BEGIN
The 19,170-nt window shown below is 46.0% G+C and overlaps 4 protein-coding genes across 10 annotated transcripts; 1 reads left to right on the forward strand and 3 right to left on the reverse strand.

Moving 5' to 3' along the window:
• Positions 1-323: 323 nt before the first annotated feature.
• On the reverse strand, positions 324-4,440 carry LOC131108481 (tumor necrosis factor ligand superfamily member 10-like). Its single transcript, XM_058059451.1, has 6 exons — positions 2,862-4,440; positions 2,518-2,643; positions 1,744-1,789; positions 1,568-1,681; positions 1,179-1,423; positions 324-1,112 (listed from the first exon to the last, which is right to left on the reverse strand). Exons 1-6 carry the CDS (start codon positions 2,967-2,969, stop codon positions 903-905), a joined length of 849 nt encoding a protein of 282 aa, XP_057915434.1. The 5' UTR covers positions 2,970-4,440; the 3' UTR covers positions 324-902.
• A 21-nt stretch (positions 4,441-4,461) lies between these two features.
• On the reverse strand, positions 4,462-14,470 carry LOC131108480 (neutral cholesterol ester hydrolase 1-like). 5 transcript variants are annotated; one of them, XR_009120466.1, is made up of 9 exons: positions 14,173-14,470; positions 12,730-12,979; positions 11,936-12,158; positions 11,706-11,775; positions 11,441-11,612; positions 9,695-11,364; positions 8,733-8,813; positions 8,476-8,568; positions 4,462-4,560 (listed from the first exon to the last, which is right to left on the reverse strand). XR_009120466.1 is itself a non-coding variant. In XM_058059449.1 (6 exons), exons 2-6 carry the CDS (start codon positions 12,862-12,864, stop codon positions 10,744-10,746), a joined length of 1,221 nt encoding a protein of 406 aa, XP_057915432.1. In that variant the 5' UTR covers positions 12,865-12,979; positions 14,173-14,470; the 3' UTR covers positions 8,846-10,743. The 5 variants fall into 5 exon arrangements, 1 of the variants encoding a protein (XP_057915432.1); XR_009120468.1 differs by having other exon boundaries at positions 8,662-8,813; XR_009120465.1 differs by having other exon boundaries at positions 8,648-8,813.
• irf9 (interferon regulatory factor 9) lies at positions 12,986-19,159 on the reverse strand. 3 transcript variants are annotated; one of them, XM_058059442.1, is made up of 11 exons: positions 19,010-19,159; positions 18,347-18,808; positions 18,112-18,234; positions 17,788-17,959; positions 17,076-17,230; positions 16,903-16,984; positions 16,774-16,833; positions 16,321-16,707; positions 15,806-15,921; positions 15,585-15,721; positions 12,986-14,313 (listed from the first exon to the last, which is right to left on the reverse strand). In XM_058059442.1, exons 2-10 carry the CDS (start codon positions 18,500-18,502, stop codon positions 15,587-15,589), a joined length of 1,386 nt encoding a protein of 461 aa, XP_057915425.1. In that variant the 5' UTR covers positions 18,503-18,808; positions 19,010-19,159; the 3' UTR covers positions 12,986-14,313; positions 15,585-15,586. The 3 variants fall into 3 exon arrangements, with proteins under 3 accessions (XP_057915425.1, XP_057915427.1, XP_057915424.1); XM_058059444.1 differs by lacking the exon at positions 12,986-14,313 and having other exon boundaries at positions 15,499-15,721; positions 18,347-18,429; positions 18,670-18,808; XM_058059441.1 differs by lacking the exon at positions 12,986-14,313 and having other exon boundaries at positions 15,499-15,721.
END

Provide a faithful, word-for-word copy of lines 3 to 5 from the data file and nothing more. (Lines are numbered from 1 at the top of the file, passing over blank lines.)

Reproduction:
• Positions 1-323: 323 nt before the first annotated feature.
• On the reverse strand, positions 324-4,440 carry LOC131108481 (tumor necrosis factor ligand superfamily member 10-like). Its single transcript, XM_058059451.1, has 6 exons — positions 2,862-4,440; positions 2,518-2,643; positions 1,744-1,789; positions 1,568-1,681; positions 1,179-1,423; positions 324-1,112 (listed from the first exon to the last, which is right to left on the reverse strand). Exons 1-6 carry the CDS (start codon positions 2,967-2,969, stop codon positions 903-905), a joined length of 849 nt encoding a protein of 282 aa, XP_057915434.1. The 5' UTR covers positions 2,970-4,440; the 3' UTR covers positions 324-902.
• A 21-nt stretch (positions 4,441-4,461) lies between these two features.